do not begin
without a blessing.
Do not leave
who you are:
named by the One
who has traveled this path
Do not go
without letting it echo
in your ears,
and if you find
it is hard
to let it into your heart,
do not despair.
That is what
this journey is for.
I’m heartened by that …the possibility that I could come to a different place, that I could let that deeper truth into my heart as I live more and more into these 40 days of Lent.
I have to wonder what else, what other names have come to occupy my heart instead? And of course I know some of them at least. The experiences I’ve had of messing up or not measuring up -- those have their ways of claiming me and naming me. Those experiences of disappointing myself and disappointing others … they have their ways of claiming and naming me. The ways I’ve known myself hurt, wounded, scarred. The ways I’ve excelled, been appreciated, affirmed – these too have their ways of claiming and naming me.
In a sense, this is some of what we see Jesus wrestling with in the wilderness … these voices that are not only vying for his attention but are doing their darndest to define for him what it means to be God’s Beloved. “if you are the son of God” … “if you are God’s own,” here’s what it means. And we see Jesus facing into each of those descriptions and ultimately saying “No!” … for in each case he realizes that’s not true. He realizes that being God’s own beloved doesn’t protect him from difficulty or distress; that being God’s own beloved doesn’t free him from danger or hunger or fear or the desire for power to override the way things are. So what I wonder does it mean to be God’s own beloved? not to say that these in themselves aren’t important discoveries.
I wonder where the NO came from? … I wonder if that rising of resistance, and that alternative insight that comes to him isn’t in some way an experience of Love’s presence and power abiding with in him and caring for him.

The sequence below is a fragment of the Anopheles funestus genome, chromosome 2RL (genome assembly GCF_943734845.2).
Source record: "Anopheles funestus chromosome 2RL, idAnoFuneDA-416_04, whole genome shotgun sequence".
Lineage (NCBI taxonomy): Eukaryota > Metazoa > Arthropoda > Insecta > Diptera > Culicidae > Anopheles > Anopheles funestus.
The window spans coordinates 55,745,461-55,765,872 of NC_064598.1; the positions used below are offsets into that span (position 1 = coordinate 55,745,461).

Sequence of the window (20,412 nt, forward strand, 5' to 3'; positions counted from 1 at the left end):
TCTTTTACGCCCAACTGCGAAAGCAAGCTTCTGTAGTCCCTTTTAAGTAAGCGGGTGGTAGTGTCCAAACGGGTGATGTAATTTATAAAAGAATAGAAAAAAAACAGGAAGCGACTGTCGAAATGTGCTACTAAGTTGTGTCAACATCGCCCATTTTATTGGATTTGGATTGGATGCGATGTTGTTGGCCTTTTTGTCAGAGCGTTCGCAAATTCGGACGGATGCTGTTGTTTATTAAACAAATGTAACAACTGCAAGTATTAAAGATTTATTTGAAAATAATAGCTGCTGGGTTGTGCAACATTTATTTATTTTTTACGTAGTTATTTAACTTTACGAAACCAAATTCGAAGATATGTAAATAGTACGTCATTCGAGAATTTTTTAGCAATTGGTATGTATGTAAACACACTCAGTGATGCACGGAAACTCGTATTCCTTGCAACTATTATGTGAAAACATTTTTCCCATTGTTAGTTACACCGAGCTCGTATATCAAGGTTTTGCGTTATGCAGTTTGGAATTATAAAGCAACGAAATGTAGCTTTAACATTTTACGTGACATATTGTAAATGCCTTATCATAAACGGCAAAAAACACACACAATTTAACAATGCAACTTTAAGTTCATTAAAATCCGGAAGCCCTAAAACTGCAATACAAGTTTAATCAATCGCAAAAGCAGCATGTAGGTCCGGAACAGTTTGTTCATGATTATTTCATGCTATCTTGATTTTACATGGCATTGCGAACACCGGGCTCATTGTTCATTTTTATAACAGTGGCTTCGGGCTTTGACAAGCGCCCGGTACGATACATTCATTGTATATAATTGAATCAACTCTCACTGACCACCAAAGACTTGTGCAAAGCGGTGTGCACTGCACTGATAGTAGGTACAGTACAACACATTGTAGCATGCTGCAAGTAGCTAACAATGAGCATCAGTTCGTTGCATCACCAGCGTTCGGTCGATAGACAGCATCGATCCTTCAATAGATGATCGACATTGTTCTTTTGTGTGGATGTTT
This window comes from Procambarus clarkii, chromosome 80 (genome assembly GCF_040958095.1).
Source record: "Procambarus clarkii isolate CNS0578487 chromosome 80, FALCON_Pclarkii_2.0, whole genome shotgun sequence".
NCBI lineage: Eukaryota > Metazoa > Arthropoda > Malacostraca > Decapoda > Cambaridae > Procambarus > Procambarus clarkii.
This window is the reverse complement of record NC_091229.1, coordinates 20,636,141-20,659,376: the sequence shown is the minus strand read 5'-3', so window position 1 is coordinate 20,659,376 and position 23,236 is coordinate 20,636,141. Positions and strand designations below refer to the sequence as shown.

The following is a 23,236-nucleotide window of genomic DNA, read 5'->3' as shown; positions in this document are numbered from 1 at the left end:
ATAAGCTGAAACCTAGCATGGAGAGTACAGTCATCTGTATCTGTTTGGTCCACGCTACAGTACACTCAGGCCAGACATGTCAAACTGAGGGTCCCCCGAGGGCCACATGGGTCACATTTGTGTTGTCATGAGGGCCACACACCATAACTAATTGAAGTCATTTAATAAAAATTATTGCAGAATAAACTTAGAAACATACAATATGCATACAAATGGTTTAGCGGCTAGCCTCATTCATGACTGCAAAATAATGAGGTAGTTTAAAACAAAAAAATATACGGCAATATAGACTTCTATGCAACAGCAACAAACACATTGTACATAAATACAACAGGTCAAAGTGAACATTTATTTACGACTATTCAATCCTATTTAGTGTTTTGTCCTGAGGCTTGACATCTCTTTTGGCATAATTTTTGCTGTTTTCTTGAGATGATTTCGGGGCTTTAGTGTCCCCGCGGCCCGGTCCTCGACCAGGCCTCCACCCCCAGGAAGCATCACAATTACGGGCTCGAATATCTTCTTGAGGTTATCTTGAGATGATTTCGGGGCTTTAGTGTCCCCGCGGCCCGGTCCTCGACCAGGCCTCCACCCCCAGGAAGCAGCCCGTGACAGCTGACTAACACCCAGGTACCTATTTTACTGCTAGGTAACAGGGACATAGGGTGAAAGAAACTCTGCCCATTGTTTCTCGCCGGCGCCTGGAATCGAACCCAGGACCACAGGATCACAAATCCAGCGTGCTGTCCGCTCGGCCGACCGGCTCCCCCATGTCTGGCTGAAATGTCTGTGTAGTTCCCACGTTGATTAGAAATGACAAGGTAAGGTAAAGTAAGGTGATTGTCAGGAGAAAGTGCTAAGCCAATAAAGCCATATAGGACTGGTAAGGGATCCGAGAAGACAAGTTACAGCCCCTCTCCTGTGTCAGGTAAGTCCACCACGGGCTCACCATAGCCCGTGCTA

And what about for ourselves? Amidst all the stories, the experiences, the names we carry about ourselves, there’s a lot to sift through,and to notice what we’ve taken on board, taken to be true that isn’t … and what we deny or push away that is in fact for us to claim.
Do you know what it is to be God’s own beloved? to let the truth of that into your heart? We’re not just talking about Love’s naming of us … even a true naming. We’re talking about a living intimate dynamic … of being connected … of being deeply known and loved, and loving in response.
Do you know what it is to be God’s own beloved?
This is what this Lenten journey is for.
Today we can begin again from wherever we are to let our hearts open up to this living loving dynamic. And so trusting in Love’s presence and power abiding with us and caring for us, let’s take some time in silence now to invite God’s grace to help us loosen our grip on what is false, to let go what doesn’t belong … and to be filled with what is true.
We’ll begin in silence and then move into song.
 Jan Richardson, Beloved is Where We Begin, in Circle of Grace, Orlando: Wanton Gospeller Press, 2015, p96-8